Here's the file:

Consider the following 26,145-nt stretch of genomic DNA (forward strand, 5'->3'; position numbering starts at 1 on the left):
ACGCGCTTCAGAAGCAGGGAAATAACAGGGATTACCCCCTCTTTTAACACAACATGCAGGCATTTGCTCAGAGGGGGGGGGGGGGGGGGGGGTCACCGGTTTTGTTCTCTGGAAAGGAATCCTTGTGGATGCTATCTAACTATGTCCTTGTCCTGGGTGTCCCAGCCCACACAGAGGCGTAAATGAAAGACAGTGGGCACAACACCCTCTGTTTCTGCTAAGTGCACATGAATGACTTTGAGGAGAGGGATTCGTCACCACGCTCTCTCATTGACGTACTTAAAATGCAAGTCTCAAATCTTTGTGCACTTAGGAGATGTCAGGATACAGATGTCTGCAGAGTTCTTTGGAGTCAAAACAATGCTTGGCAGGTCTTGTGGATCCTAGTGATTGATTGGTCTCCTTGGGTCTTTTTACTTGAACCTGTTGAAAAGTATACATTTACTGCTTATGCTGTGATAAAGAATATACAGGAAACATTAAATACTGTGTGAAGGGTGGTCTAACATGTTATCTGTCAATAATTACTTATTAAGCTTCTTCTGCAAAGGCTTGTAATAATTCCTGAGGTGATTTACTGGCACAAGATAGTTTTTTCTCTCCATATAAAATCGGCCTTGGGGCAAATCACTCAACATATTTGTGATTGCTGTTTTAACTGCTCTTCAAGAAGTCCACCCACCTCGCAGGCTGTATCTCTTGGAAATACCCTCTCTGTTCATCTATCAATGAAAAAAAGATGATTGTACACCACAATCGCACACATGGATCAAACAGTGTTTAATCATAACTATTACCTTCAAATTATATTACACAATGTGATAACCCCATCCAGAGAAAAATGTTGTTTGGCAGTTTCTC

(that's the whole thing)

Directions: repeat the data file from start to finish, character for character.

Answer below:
Consider the following 26,145-nt stretch of genomic DNA (forward strand, 5'->3'; position numbering starts at 1 on the left):
ACGCGCTTCAGAAGCAGGGAAATAACAGGGATTACCCCCTCTTTTAACACAACATGCAGGCATTTGCTCAGAGGGGGGGGGGGGGGGGGGGGTCACCGGTTTTGTTCTCTGGAAAGGAATCCTTGTGGATGCTATCTAACTATGTCCTTGTCCTGGGTGTCCCAGCCCACACAGAGGCGTAAATGAAAGACAGTGGGCACAACACCCTCTGTTTCTGCTAAGTGCACATGAATGACTTTGAGGAGAGGGATTCGTCACCACGCTCTCTCATTGACGTACTTAAAATGCAAGTCTCAAATCTTTGTGCACTTAGGAGATGTCAGGATACAGATGTCTGCAGAGTTCTTTGGAGTCAAAACAATGCTTGGCAGGTCTTGTGGATCCTAGTGATTGATTGGTCTCCTTGGGTCTTTTTACTTGAACCTGTTGAAAAGTATACATTTACTGCTTATGCTGTGATAAAGAATATACAGGAAACATTAAATACTGTGTGAAGGGTGGTCTAACATGTTATCTGTCAATAATTACTTATTAAGCTTCTTCTGCAAAGGCTTGTAATAATTCCTGAGGTGATTTACTGGCACAAGATAGTTTTTTCTCTCCATATAAAATCGGCCTTGGGGCAAATCACTCAACATATTTGTGATTGCTGTTTTAACTGCTCTTCAAGAAGTCCACCCACCTCGCAGGCTGTATCTCTTGGAAATACCCTCTCTGTTCATCTATCAATGAAAAAAAGATGATTGTACACCACAATCGCACACATGGATCAAACAGTGTTTAATCATAACTATTACCTTCAAATTATATTACACAATGTGATAACCCCATCCAGAGAAAAATGTTGTTTGGCAGTTTCTC